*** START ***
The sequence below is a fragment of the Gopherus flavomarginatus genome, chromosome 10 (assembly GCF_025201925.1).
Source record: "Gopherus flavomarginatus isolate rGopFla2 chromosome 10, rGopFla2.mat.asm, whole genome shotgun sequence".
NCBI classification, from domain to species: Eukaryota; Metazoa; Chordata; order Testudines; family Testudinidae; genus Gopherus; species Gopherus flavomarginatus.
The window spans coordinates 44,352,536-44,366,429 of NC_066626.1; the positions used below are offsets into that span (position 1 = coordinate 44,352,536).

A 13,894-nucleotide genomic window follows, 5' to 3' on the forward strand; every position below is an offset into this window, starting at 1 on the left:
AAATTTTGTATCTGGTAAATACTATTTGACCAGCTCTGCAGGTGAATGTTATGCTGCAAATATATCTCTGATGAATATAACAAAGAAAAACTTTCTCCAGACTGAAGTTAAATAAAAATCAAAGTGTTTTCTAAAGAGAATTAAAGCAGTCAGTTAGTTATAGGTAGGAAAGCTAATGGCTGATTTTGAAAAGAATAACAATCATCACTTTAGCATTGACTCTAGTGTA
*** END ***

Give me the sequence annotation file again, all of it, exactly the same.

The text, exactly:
The sequence below is a fragment of the Gopherus flavomarginatus genome, chromosome 10 (assembly GCF_025201925.1).
Source record: "Gopherus flavomarginatus isolate rGopFla2 chromosome 10, rGopFla2.mat.asm, whole genome shotgun sequence".
NCBI classification, from domain to species: Eukaryota; Metazoa; Chordata; order Testudines; family Testudinidae; genus Gopherus; species Gopherus flavomarginatus.
The window spans coordinates 44,352,536-44,366,429 of NC_066626.1; the positions used below are offsets into that span (position 1 = coordinate 44,352,536).

A 13,894-nucleotide genomic window follows, 5' to 3' on the forward strand; every position below is an offset into this window, starting at 1 on the left:
AAATTTTGTATCTGGTAAATACTATTTGACCAGCTCTGCAGGTGAATGTTATGCTGCAAATATATCTCTGATGAATATAACAAAGAAAAACTTTCTCCAGACTGAAGTTAAATAAAAATCAAAGTGTTTTCTAAAGAGAATTAAAGCAGTCAGTTAGTTATAGGTAGGAAAGCTAATGGCTGATTTTGAAAAGAATAACAATCATCACTTTAGCATTGACTCTAGTGTA